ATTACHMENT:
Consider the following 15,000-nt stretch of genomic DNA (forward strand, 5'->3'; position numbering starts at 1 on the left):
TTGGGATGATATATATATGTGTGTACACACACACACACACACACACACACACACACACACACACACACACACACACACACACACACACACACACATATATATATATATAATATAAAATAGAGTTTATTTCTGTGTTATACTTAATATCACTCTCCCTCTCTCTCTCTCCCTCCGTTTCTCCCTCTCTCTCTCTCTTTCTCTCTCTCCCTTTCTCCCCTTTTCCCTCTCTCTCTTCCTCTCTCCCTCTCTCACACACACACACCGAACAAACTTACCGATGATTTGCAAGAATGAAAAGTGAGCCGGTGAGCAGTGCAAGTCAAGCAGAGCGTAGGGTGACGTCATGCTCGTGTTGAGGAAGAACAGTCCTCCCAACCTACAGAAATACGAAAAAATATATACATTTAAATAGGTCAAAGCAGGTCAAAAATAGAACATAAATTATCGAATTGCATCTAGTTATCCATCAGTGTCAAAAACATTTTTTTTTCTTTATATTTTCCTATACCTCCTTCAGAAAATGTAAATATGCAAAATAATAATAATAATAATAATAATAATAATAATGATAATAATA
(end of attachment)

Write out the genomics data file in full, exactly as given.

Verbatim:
Consider the following 15,000-nt stretch of genomic DNA (forward strand, 5'->3'; position numbering starts at 1 on the left):
TTGGGATGATATATATATGTGTGTACACACACACACACACACACACACACACACACACACACACACACACACACACACACACACACACACACACATATATATATATATAATATAAAATAGAGTTTATTTCTGTGTTATACTTAATATCACTCTCCCTCTCTCTCTCTCCCTCCGTTTCTCCCTCTCTCTCTCTCTTTCTCTCTCTCCCTTTCTCCCCTTTTCCCTCTCTCTCTTCCTCTCTCCCTCTCTCACACACACACACCGAACAAACTTACCGATGATTTGCAAGAATGAAAAGTGAGCCGGTGAGCAGTGCAAGTCAAGCAGAGCGTAGGGTGACGTCATGCTCGTGTTGAGGAAGAACAGTCCTCCCAACCTACAGAAATACGAAAAAATATATACATTTAAATAGGTCAAAGCAGGTCAAAAATAGAACATAAATTATCGAATTGCATCTAGTTATCCATCAGTGTCAAAAACATTTTTTTTTCTTTATATTTTCCTATACCTCCTTCAGAAAATGTAAATATGCAAAATAATAATAATAATAATAATAATAATAATAATGATAATAATA